Vance is good—and right—on the fecklessness, the “learned helplessness,” of welfare dependency and horribly constrained expectations, the stuff you might expect from a neocon assessment of the modern world. But on the forces at work, and the generational shift within his people, he has very little to say. “Work hard and take responsibility for your life and the lives of your children” is certainly good advice—but it’s hardly Tocqueville. And given his background, the answers seem to me fairly evident.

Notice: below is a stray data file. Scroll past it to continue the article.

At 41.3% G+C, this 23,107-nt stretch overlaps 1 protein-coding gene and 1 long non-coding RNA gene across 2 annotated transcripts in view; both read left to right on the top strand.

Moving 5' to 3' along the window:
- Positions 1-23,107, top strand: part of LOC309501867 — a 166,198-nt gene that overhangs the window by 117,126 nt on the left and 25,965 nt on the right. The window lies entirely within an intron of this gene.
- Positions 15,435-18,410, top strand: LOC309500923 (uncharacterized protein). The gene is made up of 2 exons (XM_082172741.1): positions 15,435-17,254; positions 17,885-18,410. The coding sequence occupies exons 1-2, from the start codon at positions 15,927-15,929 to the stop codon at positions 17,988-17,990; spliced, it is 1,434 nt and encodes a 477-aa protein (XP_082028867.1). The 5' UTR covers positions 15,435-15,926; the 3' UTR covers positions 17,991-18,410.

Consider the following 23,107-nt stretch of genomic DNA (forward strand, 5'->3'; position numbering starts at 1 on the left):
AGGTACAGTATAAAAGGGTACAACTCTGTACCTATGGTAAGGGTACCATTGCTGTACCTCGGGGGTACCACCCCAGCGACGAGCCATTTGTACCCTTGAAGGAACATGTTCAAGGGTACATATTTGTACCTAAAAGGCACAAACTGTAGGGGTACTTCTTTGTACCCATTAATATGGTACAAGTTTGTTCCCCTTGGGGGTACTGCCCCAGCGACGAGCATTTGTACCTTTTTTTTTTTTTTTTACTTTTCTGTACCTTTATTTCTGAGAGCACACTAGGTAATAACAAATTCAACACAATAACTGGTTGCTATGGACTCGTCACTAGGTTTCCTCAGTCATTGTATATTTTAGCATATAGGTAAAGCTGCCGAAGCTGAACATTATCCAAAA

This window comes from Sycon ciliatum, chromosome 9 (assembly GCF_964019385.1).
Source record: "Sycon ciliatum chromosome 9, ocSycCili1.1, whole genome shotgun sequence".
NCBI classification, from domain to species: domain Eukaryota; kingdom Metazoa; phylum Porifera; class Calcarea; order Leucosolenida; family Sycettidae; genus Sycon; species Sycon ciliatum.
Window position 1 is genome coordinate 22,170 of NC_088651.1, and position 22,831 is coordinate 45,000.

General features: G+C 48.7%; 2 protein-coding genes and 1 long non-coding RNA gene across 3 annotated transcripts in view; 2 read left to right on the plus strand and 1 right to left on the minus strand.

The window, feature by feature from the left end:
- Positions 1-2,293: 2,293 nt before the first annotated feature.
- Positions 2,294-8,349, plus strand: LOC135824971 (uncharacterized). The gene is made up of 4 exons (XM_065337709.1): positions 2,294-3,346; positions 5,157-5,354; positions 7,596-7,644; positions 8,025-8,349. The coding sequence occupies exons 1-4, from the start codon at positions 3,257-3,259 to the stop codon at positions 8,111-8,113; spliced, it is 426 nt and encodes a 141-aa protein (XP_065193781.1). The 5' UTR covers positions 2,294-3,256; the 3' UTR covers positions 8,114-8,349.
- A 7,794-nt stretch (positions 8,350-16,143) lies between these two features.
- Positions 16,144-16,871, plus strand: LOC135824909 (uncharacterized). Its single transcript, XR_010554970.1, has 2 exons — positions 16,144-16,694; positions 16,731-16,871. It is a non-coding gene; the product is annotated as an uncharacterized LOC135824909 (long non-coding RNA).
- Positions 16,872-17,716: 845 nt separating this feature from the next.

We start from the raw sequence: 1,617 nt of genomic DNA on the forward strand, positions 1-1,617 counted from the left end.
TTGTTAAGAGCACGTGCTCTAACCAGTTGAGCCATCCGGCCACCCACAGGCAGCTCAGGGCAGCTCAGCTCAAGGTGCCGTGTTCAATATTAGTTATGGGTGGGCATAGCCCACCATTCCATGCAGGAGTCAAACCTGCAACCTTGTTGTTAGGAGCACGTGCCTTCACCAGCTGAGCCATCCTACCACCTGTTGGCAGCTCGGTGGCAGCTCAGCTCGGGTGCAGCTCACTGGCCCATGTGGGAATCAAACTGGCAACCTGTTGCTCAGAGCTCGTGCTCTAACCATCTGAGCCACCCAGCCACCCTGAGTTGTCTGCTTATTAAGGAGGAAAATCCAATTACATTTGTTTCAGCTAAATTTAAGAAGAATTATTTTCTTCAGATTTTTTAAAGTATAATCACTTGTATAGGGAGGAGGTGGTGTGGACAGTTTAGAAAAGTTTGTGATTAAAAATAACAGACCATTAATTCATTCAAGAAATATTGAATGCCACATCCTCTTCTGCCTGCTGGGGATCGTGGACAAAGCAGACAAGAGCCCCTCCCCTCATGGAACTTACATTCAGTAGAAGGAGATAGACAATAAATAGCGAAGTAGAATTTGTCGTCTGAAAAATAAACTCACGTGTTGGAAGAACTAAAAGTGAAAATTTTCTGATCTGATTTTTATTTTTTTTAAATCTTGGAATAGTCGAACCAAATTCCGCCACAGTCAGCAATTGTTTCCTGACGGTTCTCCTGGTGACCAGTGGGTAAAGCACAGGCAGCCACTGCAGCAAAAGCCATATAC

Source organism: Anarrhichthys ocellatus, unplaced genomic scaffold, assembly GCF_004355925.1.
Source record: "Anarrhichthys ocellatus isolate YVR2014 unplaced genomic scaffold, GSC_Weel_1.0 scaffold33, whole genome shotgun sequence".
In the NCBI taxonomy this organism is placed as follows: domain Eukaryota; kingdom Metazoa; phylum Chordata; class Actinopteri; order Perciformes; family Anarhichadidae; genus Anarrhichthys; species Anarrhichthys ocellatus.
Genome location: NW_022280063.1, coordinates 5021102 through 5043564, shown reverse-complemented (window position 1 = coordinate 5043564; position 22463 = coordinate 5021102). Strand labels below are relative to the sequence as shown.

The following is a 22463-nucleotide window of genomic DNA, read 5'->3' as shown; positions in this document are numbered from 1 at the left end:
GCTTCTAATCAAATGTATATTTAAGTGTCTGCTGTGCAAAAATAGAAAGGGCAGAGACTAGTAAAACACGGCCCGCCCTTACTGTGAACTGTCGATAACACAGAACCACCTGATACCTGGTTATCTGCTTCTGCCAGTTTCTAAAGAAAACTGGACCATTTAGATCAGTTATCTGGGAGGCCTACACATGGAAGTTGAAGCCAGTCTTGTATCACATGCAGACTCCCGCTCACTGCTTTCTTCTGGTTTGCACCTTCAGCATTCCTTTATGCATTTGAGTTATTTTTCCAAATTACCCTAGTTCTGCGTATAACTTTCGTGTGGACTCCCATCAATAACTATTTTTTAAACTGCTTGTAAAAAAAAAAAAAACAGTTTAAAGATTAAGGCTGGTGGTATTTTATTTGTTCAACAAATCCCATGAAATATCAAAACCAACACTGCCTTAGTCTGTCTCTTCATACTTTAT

I am roughly the age of J. D.’s witless and bereft mother and come from a background which has its similarities, although I suppose these should not be overstated. I was brought up not in the steel town of Middletown, Ohio, but the steel town of Middlesbrough, North Yorkshire, in the northeast of England. You can still buy a house just outside the ’boro for a little over one dollar. Yes, one dollar for a house in a country, though a garage in London will cost you three quarters of a million. It is impoverished and left behind; there are drugs, alcohol—oh boy, is there alcohol—and that same “learned helplessness” now that the steel works have closed down. My parents had much in common with J. D.’s Mamaw and Papaw, although they were a little better-spoken and were not habituated, so far as I know, to carrying guns with them wherever they went. They were respectable working class, which meant they valued church (Methodist, of course), family, and country—roughly in that order. We were not starving, but we were not well off. I felt exactly the same astonishment when I eventually went to the London School of Economics as Vance experienced at Yale: The incredible affluence of my fellow students! It had never occurred to me that people could be that moneyed. The shock still resonates, all these years later, inside my head.